Well enough. I can imagine very few instances where you could destroy a modern modular design through ill-informed cross patching with other equipment. There are some mismatches in signal levels, trigger polarity, power supply voltages, and so on, but I think the hassle of dealing with these differences in action is an important part of the creative process. Right now I'm having a hard time deciding which is a greater threat to art: consensus or convenience.

What's on the drawing board for future releases?

I am completing the Feedback Console with a quad VCA/envelope follower named "Homicide Censor".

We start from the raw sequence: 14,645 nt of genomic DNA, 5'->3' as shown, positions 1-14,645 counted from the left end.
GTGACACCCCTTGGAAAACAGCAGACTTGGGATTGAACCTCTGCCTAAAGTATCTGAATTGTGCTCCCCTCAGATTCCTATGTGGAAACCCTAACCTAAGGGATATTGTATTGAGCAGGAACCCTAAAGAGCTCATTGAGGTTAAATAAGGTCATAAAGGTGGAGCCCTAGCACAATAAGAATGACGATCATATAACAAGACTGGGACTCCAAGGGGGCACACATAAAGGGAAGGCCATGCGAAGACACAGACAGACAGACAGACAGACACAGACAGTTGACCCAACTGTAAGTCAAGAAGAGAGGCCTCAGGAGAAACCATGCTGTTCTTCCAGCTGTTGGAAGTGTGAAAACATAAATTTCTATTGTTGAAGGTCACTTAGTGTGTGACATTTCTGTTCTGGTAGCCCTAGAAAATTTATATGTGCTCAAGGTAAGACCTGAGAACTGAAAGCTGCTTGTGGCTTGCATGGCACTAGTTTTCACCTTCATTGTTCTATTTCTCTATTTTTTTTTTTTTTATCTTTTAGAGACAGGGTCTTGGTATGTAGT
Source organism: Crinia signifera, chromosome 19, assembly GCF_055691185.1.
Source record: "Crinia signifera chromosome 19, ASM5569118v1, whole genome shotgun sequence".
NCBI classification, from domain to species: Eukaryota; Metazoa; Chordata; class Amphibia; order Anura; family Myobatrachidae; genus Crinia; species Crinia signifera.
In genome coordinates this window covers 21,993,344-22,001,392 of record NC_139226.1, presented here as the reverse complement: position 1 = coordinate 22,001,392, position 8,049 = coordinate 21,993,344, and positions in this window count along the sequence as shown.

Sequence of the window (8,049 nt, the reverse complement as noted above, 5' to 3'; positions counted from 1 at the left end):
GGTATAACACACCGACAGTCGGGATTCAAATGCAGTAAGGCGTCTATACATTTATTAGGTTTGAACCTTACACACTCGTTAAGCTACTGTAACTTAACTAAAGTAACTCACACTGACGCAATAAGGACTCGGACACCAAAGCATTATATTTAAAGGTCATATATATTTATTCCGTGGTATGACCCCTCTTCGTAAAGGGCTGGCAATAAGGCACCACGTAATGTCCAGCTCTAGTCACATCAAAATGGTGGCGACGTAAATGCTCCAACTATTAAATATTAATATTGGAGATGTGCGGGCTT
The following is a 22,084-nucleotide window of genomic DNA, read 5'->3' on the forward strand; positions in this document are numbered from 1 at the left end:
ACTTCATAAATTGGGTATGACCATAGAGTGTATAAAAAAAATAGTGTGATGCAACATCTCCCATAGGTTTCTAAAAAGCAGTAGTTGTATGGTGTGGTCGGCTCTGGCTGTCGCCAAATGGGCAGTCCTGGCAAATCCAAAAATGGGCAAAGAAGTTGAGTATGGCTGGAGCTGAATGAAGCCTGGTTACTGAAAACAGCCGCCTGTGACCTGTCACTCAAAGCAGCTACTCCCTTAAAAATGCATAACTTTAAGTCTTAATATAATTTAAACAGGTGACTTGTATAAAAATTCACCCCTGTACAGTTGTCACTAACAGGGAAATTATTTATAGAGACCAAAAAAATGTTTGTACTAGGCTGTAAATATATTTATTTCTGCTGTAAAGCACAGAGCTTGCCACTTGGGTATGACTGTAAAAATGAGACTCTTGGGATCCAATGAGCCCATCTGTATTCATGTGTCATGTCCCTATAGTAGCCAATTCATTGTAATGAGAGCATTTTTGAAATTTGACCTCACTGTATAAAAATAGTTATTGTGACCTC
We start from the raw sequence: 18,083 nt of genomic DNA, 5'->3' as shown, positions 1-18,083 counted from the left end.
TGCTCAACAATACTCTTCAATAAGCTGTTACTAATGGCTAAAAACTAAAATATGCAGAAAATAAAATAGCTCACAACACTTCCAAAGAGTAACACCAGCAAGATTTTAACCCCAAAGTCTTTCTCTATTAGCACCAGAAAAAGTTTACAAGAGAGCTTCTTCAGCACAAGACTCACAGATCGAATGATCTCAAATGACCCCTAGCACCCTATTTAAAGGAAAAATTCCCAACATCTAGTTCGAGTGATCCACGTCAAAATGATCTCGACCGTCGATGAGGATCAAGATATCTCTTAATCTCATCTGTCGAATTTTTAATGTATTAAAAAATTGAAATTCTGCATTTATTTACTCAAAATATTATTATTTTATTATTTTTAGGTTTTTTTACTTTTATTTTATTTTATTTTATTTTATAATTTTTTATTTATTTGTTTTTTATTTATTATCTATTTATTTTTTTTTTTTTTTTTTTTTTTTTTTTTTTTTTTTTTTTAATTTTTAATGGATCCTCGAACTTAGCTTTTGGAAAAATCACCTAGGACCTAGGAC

I am also working on some small, inexpensive DSP effects, as well as a large and fully featured granular processor.

The cooperation with Vladimir Kuzmin will continue with the impending release of his suboctave circuit, and later the Polivoks oscillator.

Very soon I will release a small set of tools for modular percussion work, both in trigger processing and sound generation.

I will be busy for a while, but much of the product line has moved to factory production so I am able to spend more time making music and designing devices.

Website: The Harvestman

Facebook: industrialmusicelectronics